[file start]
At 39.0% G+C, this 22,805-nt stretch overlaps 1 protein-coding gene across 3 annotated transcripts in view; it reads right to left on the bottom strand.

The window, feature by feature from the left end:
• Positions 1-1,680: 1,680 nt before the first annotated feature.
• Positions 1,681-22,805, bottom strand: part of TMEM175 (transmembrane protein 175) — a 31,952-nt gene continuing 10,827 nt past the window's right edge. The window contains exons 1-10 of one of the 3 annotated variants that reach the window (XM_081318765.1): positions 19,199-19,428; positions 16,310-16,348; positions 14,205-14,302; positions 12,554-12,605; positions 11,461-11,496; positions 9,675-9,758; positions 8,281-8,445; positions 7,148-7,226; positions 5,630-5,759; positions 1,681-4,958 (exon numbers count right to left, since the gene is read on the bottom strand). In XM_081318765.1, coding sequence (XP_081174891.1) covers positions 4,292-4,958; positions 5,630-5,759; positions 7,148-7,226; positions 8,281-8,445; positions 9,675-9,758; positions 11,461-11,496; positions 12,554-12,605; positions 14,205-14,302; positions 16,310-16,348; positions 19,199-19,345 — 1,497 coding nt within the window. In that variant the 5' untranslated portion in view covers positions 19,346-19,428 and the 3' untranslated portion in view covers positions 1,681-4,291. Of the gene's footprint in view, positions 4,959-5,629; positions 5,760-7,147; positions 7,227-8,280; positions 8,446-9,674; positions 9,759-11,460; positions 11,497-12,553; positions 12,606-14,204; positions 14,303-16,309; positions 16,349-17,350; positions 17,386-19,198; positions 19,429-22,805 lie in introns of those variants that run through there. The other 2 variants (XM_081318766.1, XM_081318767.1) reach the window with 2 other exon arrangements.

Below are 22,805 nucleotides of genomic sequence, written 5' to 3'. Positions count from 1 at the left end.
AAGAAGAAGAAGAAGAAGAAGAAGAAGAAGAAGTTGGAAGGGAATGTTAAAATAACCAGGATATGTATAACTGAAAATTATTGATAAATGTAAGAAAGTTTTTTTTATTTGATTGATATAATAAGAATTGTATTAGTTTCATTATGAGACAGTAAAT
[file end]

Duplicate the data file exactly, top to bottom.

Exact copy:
At 39.0% G+C, this 22,805-nt stretch overlaps 1 protein-coding gene across 3 annotated transcripts in view; it reads right to left on the bottom strand.

The window, feature by feature from the left end:
• Positions 1-1,680: 1,680 nt before the first annotated feature.
• Positions 1,681-22,805, bottom strand: part of TMEM175 (transmembrane protein 175) — a 31,952-nt gene continuing 10,827 nt past the window's right edge. The window contains exons 1-10 of one of the 3 annotated variants that reach the window (XM_081318765.1): positions 19,199-19,428; positions 16,310-16,348; positions 14,205-14,302; positions 12,554-12,605; positions 11,461-11,496; positions 9,675-9,758; positions 8,281-8,445; positions 7,148-7,226; positions 5,630-5,759; positions 1,681-4,958 (exon numbers count right to left, since the gene is read on the bottom strand). In XM_081318765.1, coding sequence (XP_081174891.1) covers positions 4,292-4,958; positions 5,630-5,759; positions 7,148-7,226; positions 8,281-8,445; positions 9,675-9,758; positions 11,461-11,496; positions 12,554-12,605; positions 14,205-14,302; positions 16,310-16,348; positions 19,199-19,345 — 1,497 coding nt within the window. In that variant the 5' untranslated portion in view covers positions 19,346-19,428 and the 3' untranslated portion in view covers positions 1,681-4,291. Of the gene's footprint in view, positions 4,959-5,629; positions 5,760-7,147; positions 7,227-8,280; positions 8,446-9,674; positions 9,759-11,460; positions 11,497-12,553; positions 12,606-14,204; positions 14,303-16,309; positions 16,349-17,350; positions 17,386-19,198; positions 19,429-22,805 lie in introns of those variants that run through there. The other 2 variants (XM_081318766.1, XM_081318767.1) reach the window with 2 other exon arrangements.

Below are 22,805 nucleotides of genomic sequence, written 5' to 3'. Positions count from 1 at the left end.
AAGAAGAAGAAGAAGAAGAAGAAGAAGAAGAAGTTGGAAGGGAATGTTAAAATAACCAGGATATGTATAACTGAAAATTATTGATAAATGTAAGAAAGTTTTTTTTATTTGATTGATATAATAAGAATTGTATTAGTTTCATTATGAGACAGTAAAT